Li Na has put her dream run to the semi-finals of the Australian Open down to a rigorous off-season training regime that almost forced her to quit the sport.
The Chinese 30-year-old reached her first grand slam semi-final since winning the 2011 French Open with a 7-5 6-3 victory over Agnieszka Radwanska, ending the Polish fourth seed's unbeaten 13-match run to start the year.
Li has struggled in the majors since her breakthrough at Roland Garros two years ago, failing to advance past the last 16 in any of them.
But a change of coach last August, from her husband Jiang Shan to Carlos Rodriguez, the former trainer of ex-world number one Justine Henin, has her physically - and mentally - better prepared to continue to challenge the top players in the game.
"He was very tough with training in the winter - it was unbelievable," said Li, who joked that she considered quitting after just three days.
"I said to him, 'Do you know how old I am?'. He was thinking I was 20 years old."
She added: "We train every day for five, six hours, but not only playing tennis. Tennis was like maybe two, three hours. Fitness was for two or three hours as well.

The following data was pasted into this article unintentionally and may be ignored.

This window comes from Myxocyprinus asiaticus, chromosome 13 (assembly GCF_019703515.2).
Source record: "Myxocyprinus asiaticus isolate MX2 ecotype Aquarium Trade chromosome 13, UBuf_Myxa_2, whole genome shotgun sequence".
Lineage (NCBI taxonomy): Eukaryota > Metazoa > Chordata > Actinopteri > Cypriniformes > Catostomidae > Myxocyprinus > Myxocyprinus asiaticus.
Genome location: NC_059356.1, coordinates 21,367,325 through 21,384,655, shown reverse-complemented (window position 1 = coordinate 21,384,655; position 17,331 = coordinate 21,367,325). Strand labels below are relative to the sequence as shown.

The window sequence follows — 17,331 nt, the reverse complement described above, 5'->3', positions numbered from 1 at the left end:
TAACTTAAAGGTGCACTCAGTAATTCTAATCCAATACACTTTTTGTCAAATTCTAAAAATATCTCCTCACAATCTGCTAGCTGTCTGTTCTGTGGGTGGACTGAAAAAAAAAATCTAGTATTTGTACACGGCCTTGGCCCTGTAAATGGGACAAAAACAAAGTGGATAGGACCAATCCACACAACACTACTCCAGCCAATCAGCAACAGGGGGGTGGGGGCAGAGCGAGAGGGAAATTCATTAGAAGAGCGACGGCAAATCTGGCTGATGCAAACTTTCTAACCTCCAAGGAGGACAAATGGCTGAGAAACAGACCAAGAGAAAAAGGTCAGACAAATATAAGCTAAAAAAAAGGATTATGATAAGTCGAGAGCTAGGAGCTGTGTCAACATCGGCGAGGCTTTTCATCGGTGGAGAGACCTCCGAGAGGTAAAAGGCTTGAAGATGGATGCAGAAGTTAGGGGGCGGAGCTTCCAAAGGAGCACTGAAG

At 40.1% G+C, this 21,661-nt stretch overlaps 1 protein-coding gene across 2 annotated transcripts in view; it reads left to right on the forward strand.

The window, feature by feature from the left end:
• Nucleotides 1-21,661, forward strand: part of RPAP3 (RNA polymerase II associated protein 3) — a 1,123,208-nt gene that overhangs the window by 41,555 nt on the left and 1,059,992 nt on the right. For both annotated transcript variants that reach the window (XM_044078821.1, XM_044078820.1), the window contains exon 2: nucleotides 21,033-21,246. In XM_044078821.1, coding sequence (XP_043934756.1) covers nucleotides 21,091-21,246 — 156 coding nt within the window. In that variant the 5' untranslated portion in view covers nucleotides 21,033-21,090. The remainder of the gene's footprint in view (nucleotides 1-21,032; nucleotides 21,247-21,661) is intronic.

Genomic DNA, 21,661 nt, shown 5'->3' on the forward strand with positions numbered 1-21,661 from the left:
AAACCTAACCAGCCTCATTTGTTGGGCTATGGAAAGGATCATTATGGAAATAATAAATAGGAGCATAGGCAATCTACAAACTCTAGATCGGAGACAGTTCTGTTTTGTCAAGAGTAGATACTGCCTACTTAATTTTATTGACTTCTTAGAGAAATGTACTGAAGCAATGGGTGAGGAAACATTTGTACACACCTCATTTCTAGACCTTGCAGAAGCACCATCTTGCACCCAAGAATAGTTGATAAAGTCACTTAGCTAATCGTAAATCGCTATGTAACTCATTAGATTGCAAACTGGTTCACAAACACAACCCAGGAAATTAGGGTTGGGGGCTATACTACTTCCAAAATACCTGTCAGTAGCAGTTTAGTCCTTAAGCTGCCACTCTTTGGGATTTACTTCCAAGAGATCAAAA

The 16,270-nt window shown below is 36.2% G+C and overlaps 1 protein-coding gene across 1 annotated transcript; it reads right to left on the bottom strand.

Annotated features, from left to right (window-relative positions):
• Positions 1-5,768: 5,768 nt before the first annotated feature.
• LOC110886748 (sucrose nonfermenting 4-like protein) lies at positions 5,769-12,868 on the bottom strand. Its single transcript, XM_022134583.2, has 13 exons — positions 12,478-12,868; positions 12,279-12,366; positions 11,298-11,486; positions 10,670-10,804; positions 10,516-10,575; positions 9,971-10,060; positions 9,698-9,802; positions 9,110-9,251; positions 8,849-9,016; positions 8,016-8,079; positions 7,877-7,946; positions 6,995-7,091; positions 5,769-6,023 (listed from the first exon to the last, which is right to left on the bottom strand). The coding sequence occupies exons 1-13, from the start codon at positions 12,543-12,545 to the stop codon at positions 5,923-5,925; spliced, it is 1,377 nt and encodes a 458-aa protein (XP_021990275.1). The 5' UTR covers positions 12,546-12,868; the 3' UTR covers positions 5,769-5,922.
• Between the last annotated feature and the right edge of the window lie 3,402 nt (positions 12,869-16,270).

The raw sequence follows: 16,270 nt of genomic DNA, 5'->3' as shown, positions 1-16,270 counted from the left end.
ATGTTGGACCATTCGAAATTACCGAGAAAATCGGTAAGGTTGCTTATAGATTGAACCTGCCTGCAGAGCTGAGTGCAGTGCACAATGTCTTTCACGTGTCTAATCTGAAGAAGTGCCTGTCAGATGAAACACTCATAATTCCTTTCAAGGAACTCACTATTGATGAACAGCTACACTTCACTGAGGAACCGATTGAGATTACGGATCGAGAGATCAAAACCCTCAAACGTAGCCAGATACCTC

"First time I was training with him, I was so excited, but after three days, I was dying. My husband didn't come with me to Beijing.
"I called him and said, 'Carlos is crazy'. He was like, 'Why?' I described the program to him. He was like, 'Don't joke'. I said, 'Hey, listen, I'm not making a joke'."
That fitness paid off in spades for the sixth seed on Tuesday, needing one hour and 42 minutes to get past Radwanska to avenge her loss to the Pole in the semi-finals of the lead-up tournament in Sydney.
"She's a tough player," Li said. "I was feeling today against a wall. She can hit everywhere, but without a mistake. You have to focus on every shot. Not every point, every shot."
Li hit 32 winners but also made 40 unforced errors and will need to up the ante against Maria Sharapova on Thursday.
The world number two continued her stroll through the tournament with a 6-2 6-2 win over fellow Russian Ekaterina Makarova.
"To win a Grand Slam, you have to win seven matches - doesn't matter if you're lucky or unlucky, you still have to win seven matches," said Li, who will return to the top five when the new rankings are released next Monday."Before I thought, 'If I win who will I play in the fourth round or fifth round'. Now I've changed - I didn't look at the draw, I just take it match by match."